The recent (apparent) sabotage of the NordStream gas line from Russia to Germany–and the effects of the loss of Russian energy to Europe–is a reminder to some of us of some fairly recent history about Europe and energy that bears repeating. Europeans used to be a lot better about remembering history than Americans, but it seems that they have adopted our perspective, much to their detriment.
Vulcan’s offshore hammers were first developed in the Gulf of Mexico, and from there went around the world. The North Sea, however, posed some serious challenges that were unknown in places such as the Gulf of Mexico, the Persian Gulf, Southeast Asia and other active areas of offshore petroleum development. With its short construction season and nasty weather the rest of the time, both the design and construction of offshore platforms faced challenges unknown in sunnier places. As a result specialised technologies were developed in the area, foremost in Vulcan’s perspective being hydraulic underwater impact hammers.
But all of this leads to the obvious question: why develop energy production in such a difficult environment? The answer was simple: Europe has traditionally been “oil and gas poor” from the start. Surrounding areas (like Russia, Azerbaijan and the Middle East) had plentiful petroleum resources, but not Europe. When oil was discovered in the North Sea, it seemed like the answer to those few Europeans who still prayed.
Most of the development took place in the British and Norwegian sectors, although Denmark and German contributed their part, especially in natural gas. The Europeans persevered in their efforts and were rewarded with oil and gas production in “safer” places than before. That safety was underscored by events in 1973 with the first oil embargo, and reinforced by the wild ride that was energy in the 1970’s and early 1980’s.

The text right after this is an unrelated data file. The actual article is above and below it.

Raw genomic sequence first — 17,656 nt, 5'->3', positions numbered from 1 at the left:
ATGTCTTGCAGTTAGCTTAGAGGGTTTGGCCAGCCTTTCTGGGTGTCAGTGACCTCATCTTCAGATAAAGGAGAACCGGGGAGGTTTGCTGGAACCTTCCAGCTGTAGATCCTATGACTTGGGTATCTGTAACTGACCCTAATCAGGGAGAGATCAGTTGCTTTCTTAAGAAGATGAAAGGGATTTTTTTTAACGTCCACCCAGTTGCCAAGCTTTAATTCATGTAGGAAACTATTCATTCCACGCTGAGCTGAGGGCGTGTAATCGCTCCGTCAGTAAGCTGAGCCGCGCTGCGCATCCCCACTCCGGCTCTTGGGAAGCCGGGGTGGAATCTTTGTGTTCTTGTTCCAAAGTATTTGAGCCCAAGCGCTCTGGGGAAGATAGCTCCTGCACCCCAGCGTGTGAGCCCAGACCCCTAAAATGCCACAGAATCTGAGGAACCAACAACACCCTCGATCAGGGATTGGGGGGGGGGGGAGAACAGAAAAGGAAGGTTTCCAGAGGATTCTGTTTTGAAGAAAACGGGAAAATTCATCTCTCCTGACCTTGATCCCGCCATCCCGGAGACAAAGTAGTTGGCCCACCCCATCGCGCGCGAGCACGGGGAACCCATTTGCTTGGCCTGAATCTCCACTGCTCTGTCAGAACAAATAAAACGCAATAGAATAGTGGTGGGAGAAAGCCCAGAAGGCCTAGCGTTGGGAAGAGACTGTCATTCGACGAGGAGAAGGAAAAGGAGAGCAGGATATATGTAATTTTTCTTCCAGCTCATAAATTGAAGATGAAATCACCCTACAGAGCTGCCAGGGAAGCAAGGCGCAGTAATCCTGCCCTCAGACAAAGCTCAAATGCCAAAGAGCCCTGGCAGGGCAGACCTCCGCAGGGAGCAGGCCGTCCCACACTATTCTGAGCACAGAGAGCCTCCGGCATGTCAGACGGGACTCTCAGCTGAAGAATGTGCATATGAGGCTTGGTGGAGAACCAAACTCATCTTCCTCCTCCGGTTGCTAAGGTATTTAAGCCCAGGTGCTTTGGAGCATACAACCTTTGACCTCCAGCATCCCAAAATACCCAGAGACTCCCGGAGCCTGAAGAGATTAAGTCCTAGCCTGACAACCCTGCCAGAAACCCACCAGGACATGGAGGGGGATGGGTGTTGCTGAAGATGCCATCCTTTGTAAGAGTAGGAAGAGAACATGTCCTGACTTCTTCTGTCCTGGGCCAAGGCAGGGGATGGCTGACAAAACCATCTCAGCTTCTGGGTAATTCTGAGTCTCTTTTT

At this point, however, the Europeans started to listen to voices from across the pond, which lured them into duplicated two fatal mistakes whose price will be higher for the Europeans than the Americans.
The first was an unthinking belief that all carbon-based energy could be replaced with renewable sources such as wind and solar. At this point in the technology these cannot be relied upon to produce a consistent, baseline power source that is necessary for our technological civilisation.
The second is that, during the transition, if the production of energy could be driven out of the home country, its environmental effects could be ignored. That’s as stupid as it sounds, but it made the United States a net energy importer for many years, as oil exploration was blocked in many cases. Europe is now experiencing the same on steroids.
So how do we deal with reducing carbon emissions? Well, we have another 1970’s example from Europe to fall back on: nuclear power. The French, with little direct access to North Sea oil and gas, turned to nuclear power to insulate themselves from oil shocks from the east. The result was energy without the instabilities of the Middle East, and without carbon output. Although it looks like some people in Europe are seeing daylight on this issue, the Germans and Belgians continue to close nuclear power plants and refuse to restart others, even in the face of a very cold winter.
Energy security is still an important consideration for nations. That’s the lesson of North Sea oil and gas (and France’s nuclear program as well.) Our elites may still be acting as if history has ended, but the longer they do this the more likely it is that it will.